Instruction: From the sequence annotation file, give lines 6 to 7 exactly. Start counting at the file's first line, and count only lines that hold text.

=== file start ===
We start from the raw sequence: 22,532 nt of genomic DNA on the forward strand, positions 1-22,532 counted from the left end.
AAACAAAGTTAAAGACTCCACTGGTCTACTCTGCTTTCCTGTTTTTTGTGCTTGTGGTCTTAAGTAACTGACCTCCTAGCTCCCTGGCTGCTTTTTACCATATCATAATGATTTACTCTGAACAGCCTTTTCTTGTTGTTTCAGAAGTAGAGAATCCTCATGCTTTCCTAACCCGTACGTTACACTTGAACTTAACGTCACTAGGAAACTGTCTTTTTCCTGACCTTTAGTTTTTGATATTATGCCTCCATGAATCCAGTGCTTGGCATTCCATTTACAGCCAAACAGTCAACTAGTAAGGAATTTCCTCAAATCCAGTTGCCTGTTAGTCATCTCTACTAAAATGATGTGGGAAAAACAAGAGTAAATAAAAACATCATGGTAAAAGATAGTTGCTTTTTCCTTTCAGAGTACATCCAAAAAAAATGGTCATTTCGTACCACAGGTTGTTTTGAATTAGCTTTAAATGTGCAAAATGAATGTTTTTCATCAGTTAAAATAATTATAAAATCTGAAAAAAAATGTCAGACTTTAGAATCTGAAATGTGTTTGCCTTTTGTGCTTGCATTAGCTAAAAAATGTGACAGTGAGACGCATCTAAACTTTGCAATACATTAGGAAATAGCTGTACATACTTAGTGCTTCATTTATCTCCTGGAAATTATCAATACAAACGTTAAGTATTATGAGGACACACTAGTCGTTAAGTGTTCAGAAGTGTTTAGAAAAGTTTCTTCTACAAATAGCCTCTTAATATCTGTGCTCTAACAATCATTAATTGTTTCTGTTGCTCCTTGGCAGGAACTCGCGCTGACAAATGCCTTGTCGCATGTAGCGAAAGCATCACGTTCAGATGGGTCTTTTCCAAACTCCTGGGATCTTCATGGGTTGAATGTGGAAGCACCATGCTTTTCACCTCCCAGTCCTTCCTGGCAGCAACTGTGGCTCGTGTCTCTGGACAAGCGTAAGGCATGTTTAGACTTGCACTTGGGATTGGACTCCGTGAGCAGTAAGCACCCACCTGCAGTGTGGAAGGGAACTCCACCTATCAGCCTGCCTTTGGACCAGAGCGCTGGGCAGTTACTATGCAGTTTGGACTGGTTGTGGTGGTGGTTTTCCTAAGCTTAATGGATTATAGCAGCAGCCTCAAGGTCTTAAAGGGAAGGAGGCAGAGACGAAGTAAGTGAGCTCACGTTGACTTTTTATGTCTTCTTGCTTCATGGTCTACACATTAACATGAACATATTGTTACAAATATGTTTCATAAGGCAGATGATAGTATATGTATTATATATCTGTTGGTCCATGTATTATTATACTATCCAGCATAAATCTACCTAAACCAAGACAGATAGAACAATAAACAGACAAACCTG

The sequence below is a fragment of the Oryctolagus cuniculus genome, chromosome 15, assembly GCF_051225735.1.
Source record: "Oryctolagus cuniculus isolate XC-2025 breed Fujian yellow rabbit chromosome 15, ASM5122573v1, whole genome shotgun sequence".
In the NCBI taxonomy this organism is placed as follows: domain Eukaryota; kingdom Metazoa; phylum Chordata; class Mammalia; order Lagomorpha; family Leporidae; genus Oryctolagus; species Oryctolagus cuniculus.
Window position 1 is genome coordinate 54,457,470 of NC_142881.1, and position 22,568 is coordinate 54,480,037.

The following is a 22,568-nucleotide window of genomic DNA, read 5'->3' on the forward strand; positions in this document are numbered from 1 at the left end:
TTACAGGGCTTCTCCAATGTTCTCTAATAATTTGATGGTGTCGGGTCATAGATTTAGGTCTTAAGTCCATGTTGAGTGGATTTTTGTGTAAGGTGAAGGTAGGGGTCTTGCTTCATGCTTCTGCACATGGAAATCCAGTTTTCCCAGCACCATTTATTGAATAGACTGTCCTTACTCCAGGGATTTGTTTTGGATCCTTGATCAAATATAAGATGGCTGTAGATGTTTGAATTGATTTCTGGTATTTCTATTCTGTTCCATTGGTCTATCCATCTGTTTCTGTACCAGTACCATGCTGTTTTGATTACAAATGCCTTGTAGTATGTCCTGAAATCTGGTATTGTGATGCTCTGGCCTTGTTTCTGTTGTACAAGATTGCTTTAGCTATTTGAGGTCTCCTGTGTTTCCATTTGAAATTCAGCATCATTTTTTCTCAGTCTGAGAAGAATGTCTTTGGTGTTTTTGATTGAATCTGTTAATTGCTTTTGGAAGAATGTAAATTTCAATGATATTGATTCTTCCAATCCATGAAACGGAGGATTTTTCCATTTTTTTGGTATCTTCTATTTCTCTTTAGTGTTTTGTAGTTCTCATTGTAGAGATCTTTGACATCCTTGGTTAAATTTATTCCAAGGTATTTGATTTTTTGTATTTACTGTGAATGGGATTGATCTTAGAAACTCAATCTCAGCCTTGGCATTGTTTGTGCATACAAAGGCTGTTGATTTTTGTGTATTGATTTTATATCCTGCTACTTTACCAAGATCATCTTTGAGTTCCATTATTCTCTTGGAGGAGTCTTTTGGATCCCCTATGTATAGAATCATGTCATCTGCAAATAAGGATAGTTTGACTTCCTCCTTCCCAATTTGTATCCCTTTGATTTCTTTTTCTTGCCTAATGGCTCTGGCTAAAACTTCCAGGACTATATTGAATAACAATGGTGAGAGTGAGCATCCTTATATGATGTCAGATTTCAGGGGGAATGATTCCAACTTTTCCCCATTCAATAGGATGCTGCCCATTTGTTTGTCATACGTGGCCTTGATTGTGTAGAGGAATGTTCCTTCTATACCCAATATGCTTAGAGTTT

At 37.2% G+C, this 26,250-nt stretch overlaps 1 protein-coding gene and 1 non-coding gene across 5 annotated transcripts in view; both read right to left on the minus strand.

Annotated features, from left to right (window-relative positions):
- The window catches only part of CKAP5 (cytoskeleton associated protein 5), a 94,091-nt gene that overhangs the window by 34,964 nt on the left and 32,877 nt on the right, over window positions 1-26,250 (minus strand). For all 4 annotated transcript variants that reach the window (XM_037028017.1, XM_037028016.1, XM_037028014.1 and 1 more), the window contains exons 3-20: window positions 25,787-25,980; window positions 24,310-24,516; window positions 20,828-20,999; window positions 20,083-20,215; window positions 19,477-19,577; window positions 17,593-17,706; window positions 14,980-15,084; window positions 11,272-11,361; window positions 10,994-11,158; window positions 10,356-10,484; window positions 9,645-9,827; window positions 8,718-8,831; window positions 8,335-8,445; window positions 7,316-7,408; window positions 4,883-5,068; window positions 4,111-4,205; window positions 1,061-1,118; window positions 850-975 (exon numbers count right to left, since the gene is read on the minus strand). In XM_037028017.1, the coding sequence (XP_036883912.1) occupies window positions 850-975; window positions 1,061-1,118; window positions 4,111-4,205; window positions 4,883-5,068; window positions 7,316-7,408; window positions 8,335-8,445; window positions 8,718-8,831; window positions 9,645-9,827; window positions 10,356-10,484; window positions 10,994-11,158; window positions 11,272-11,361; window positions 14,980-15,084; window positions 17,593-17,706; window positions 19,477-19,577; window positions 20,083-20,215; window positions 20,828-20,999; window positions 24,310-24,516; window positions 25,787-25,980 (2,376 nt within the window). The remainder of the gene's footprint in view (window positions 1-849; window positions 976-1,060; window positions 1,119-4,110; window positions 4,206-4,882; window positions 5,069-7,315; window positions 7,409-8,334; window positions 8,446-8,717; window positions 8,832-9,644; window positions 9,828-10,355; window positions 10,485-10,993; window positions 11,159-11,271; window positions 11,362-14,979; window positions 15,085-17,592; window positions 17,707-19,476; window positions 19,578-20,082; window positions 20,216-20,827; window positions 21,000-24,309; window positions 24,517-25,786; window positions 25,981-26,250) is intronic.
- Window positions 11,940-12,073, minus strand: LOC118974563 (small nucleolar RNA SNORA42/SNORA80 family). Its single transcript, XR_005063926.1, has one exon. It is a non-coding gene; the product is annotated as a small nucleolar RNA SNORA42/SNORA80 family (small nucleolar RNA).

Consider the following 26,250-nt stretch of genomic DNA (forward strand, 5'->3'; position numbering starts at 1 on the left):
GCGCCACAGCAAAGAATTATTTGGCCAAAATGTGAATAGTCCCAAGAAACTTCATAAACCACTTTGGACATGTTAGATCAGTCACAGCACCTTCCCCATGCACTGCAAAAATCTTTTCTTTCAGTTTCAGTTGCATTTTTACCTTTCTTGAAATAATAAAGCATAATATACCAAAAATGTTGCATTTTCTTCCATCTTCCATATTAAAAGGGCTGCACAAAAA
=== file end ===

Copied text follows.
Window position 1 is genome coordinate 54,457,470 of NC_142881.1, and position 22,568 is coordinate 54,480,037.

The following is a 22,568-nucleotide window of genomic DNA, read 5'->3' on the forward strand; positions in this document are numbered from 1 at the left end: